On a summer's evening, after a baking hot day of glaring sun, the Open Air Theatre in Regent's Park really is a magical place to be. The trees around the stage provide an unrivalled, spectacular setting, eminently suitable for staging plays by Shakespeare, and 'A Midsummer Night's Dream' in particular. No wonder then that this play has been staged here around 50 times in the near 80 years that the theatre has been running. BUT … yes, there has to be one. BUT, when every rain-bearing cloud in the universe decides to deposit its contents over London – pouring a month's rain on the drought-stricken Olympic host city in a mere 24 hours – it is also one of the most miserable places to be. More akin to a meteorological nightmare than a fairy-tale-like dream.
It was already raining with considerable determination when I arrived at just after 7pm. And by the time the show started, it had turned into a deluge. I could not imagine why the management felt duty bound to proceed, even if theatrical convention dictates that 'the show must go on'. It was pretty obvious to any sane theatre-goer that it most certainly should not have done. In fact, it seemed rather ludicrous to even attempt a start, especially given that producers are the slaves of health and safety regulations these days. And I felt particularly sorry for the cast who, in spite of the odds being heavily stacked against them, bravely took to the stage and bravely did their best.
Even wearing a heavy-duty raincoat and one of the Open Air Theatre's free plastic poncho's, I was still soaked from head to foot. And with rain continually dripping down my head onto my glasses, I did not exactly get to see very much of what was going on. But director Matthew Dunster has re-imagined The Dream setting it, at least at the start, in a gypsy community. In an (overly long) initial sequence we see gypsy men working on a building site. Two large caravans adorn Jon Bausor's bold set which also features a huge crane that hoists away one of the gypsy 'vans to make space for the scenes in the forest. And the side of one of the caravans folds down to form the fairy bower where Titania is sleeping when Oberon calls to cast a spell on her. And that was about as a far as we got. I was beginning to warm to George Bukhari's comically energetic Bottom, and Christopher Colquhoun's Oberon was impressively authoritative. And Rebecca Oldfield had already made her mark as Helena, tottering around on her high heels after her beloved Demetrius who wants nothing to do with her.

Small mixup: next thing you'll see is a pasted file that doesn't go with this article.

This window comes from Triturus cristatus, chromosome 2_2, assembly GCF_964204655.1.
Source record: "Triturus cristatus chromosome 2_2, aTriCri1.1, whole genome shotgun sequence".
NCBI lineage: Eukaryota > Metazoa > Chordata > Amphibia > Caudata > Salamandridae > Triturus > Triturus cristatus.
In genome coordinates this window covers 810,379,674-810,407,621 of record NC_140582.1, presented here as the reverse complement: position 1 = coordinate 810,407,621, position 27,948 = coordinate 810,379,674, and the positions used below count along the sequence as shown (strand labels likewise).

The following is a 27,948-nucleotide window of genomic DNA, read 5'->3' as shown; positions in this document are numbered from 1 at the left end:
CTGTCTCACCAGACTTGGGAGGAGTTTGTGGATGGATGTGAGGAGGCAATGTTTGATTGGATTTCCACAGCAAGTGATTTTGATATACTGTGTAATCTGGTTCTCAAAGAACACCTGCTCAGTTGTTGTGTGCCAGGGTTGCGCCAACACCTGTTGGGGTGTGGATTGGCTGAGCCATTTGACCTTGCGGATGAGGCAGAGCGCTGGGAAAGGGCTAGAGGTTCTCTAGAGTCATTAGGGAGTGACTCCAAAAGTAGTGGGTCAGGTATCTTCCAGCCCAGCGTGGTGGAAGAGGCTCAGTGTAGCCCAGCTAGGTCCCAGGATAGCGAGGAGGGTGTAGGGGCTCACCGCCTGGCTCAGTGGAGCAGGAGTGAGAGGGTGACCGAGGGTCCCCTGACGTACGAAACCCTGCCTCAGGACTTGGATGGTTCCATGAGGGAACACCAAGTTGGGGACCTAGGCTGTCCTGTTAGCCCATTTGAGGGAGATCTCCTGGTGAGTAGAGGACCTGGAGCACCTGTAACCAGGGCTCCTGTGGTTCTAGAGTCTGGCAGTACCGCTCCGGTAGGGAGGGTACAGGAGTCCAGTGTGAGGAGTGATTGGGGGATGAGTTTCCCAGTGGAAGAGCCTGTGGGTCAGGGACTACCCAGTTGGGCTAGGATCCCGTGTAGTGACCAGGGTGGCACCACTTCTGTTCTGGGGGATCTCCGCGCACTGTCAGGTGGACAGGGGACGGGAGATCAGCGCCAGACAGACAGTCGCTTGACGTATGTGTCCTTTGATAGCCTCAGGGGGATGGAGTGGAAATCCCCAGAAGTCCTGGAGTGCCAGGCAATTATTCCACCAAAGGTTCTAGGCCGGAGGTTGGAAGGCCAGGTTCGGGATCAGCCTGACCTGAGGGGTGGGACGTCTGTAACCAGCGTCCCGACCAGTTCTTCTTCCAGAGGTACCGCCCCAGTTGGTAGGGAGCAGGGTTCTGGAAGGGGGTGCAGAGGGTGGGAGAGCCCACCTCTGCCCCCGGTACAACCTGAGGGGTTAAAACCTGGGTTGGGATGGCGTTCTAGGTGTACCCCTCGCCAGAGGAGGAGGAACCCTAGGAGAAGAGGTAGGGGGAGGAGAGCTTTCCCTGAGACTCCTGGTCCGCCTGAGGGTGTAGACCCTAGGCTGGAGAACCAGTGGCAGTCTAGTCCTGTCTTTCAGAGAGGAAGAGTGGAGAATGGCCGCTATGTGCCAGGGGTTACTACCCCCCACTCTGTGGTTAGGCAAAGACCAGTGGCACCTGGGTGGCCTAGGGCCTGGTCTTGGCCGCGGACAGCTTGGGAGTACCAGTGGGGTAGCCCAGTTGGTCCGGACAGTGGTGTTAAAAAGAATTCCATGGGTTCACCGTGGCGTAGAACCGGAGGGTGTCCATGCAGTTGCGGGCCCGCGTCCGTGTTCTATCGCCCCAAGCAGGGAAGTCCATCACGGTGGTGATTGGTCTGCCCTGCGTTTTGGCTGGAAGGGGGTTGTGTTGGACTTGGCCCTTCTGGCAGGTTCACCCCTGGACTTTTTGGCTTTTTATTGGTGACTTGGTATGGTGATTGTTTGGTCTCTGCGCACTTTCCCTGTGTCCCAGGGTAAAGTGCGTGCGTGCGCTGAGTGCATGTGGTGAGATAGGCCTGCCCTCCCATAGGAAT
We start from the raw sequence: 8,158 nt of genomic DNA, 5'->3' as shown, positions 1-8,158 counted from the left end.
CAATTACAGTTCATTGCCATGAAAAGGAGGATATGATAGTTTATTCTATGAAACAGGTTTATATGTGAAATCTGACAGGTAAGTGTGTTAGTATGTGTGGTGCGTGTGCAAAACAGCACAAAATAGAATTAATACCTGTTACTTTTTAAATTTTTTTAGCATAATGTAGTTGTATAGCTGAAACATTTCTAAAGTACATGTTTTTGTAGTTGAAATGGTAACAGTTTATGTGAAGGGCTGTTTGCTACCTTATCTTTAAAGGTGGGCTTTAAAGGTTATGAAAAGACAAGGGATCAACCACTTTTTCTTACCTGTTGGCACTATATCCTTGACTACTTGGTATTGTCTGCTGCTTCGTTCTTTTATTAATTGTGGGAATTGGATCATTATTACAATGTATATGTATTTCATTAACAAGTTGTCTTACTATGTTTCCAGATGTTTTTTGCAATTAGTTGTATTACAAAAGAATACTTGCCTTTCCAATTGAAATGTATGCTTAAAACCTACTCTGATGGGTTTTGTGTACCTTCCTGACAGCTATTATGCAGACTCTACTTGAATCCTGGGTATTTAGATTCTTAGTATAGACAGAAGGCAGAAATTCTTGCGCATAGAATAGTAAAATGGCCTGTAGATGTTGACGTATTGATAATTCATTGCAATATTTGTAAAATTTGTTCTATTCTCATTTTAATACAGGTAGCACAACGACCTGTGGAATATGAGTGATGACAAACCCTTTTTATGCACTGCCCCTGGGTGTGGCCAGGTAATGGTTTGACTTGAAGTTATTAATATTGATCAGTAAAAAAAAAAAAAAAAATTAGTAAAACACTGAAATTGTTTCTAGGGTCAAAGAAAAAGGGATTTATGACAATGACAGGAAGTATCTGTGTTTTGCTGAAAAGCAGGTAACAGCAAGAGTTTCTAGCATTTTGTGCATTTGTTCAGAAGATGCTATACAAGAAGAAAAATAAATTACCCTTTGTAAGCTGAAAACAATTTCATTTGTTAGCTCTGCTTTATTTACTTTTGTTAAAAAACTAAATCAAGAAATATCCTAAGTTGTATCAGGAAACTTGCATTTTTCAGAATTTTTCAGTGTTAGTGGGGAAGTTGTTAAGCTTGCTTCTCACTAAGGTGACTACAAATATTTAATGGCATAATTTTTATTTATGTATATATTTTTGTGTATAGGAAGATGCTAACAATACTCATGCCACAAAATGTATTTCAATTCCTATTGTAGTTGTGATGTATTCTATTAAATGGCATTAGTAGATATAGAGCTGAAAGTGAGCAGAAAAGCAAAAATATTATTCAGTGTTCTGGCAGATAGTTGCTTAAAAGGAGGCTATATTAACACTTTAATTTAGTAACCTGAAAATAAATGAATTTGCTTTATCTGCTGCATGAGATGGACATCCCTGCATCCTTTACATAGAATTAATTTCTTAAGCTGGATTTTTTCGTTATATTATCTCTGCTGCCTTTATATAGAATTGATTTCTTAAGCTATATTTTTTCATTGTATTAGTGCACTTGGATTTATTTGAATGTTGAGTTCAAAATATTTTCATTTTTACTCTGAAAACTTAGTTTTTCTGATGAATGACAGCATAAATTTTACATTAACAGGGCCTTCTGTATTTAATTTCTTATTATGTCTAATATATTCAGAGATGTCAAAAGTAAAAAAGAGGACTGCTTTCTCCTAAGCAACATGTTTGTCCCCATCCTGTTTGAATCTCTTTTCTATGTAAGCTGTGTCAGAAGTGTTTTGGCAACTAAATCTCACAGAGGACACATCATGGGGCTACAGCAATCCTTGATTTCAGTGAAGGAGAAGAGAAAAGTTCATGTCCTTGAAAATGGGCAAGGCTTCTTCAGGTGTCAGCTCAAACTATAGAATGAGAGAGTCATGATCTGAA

In the end, the management managed to pool their brain cells along with those of the oracles at the Met Office and came up with the (blindingly obvious) conclusion that things were not going to improve and enough was enough, halting the show at a little over an hour into the first half. A wise decision, if belated and entirely predictable. Generous applause from the audience was reciprocated by a cast thankful for their support under impossible climatic conditions. This might not have been the best of openings for any show, but with a full season ahead, we can only hope that the weather will improve in due course so that we can check out in more detail Matthew Dunster's Romany interpretation of Shakespeare's much-loved, fairy romp in the woods.